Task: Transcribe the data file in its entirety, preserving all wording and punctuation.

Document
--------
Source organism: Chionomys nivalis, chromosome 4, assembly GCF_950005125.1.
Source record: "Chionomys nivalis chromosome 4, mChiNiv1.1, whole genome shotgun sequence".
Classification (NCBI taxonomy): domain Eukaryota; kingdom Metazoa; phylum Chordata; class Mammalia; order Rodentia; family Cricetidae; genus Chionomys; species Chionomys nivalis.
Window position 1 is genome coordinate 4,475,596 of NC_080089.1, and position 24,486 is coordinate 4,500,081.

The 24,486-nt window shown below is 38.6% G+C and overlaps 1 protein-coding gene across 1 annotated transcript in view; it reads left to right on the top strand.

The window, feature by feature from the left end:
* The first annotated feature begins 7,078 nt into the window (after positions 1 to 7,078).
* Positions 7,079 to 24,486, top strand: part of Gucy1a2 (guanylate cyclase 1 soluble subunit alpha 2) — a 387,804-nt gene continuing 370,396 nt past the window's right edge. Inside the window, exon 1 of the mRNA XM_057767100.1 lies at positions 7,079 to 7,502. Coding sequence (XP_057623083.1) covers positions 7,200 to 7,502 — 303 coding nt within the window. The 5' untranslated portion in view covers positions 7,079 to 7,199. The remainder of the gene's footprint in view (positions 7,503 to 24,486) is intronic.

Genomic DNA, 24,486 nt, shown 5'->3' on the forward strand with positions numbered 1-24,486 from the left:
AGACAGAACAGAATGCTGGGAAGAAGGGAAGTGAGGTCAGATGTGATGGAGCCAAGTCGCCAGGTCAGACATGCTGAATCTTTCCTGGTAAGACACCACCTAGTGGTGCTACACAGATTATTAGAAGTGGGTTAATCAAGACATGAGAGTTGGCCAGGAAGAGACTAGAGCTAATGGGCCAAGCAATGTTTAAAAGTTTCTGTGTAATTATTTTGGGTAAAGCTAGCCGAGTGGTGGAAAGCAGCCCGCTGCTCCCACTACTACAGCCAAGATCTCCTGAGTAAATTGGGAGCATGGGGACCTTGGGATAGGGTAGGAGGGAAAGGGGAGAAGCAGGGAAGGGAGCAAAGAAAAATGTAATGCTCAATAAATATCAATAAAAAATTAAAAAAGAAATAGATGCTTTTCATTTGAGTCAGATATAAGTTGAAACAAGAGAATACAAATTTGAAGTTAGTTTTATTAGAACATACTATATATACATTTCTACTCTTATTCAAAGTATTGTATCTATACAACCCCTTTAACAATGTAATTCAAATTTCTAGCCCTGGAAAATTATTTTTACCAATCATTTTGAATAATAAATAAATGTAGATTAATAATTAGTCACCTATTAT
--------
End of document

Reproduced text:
Source organism: Chionomys nivalis, chromosome 4, assembly GCF_950005125.1.
Source record: "Chionomys nivalis chromosome 4, mChiNiv1.1, whole genome shotgun sequence".
Classification (NCBI taxonomy): domain Eukaryota; kingdom Metazoa; phylum Chordata; class Mammalia; order Rodentia; family Cricetidae; genus Chionomys; species Chionomys nivalis.
Window position 1 is genome coordinate 4,475,596 of NC_080089.1, and position 24,486 is coordinate 4,500,081.

The 24,486-nt window shown below is 38.6% G+C and overlaps 1 protein-coding gene across 1 annotated transcript in view; it reads left to right on the top strand.

The window, feature by feature from the left end:
* The first annotated feature begins 7,078 nt into the window (after positions 1 to 7,078).
* Positions 7,079 to 24,486, top strand: part of Gucy1a2 (guanylate cyclase 1 soluble subunit alpha 2) — a 387,804-nt gene continuing 370,396 nt past the window's right edge. Inside the window, exon 1 of the mRNA XM_057767100.1 lies at positions 7,079 to 7,502. Coding sequence (XP_057623083.1) covers positions 7,200 to 7,502 — 303 coding nt within the window. The 5' untranslated portion in view covers positions 7,079 to 7,199. The remainder of the gene's footprint in view (positions 7,503 to 24,486) is intronic.

Genomic DNA, 24,486 nt, shown 5'->3' on the forward strand with positions numbered 1-24,486 from the left:
AGACAGAACAGAATGCTGGGAAGAAGGGAAGTGAGGTCAGATGTGATGGAGCCAAGTCGCCAGGTCAGACATGCTGAATCTTTCCTGGTAAGACACCACCTAGTGGTGCTACACAGATTATTAGAAGTGGGTTAATCAAGACATGAGAGTTGGCCAGGAAGAGACTAGAGCTAATGGGCCAAGCAATGTTTAAAAGTTTCTGTGTAATTATTTTGGGTAAAGCTAGCCGAGTGGTGGAAAGCAGCCCGCTGCTCCCACTACTACAGCCAAGATCTCCTGAGTAAATTGGGAGCATGGGGACCTTGGGATAGGGTAGGAGGGAAAGGGGAGAAGCAGGGAAGGGAGCAAAGAAAAATGTAATGCTCAATAAATATCAATAAAAAATTAAAAAAGAAATAGATGCTTTTCATTTGAGTCAGATATAAGTTGAAACAAGAGAATACAAATTTGAAGTTAGTTTTATTAGAACATACTATATATACATTTCTACTCTTATTCAAAGTATTGTATCTATACAACCCCTTTAACAATGTAATTCAAATTTCTAGCCCTGGAAAATTATTTTTACCAATCATTTTGAATAATAAATAAATGTAGATTAATAATTAGTCACCTATTAT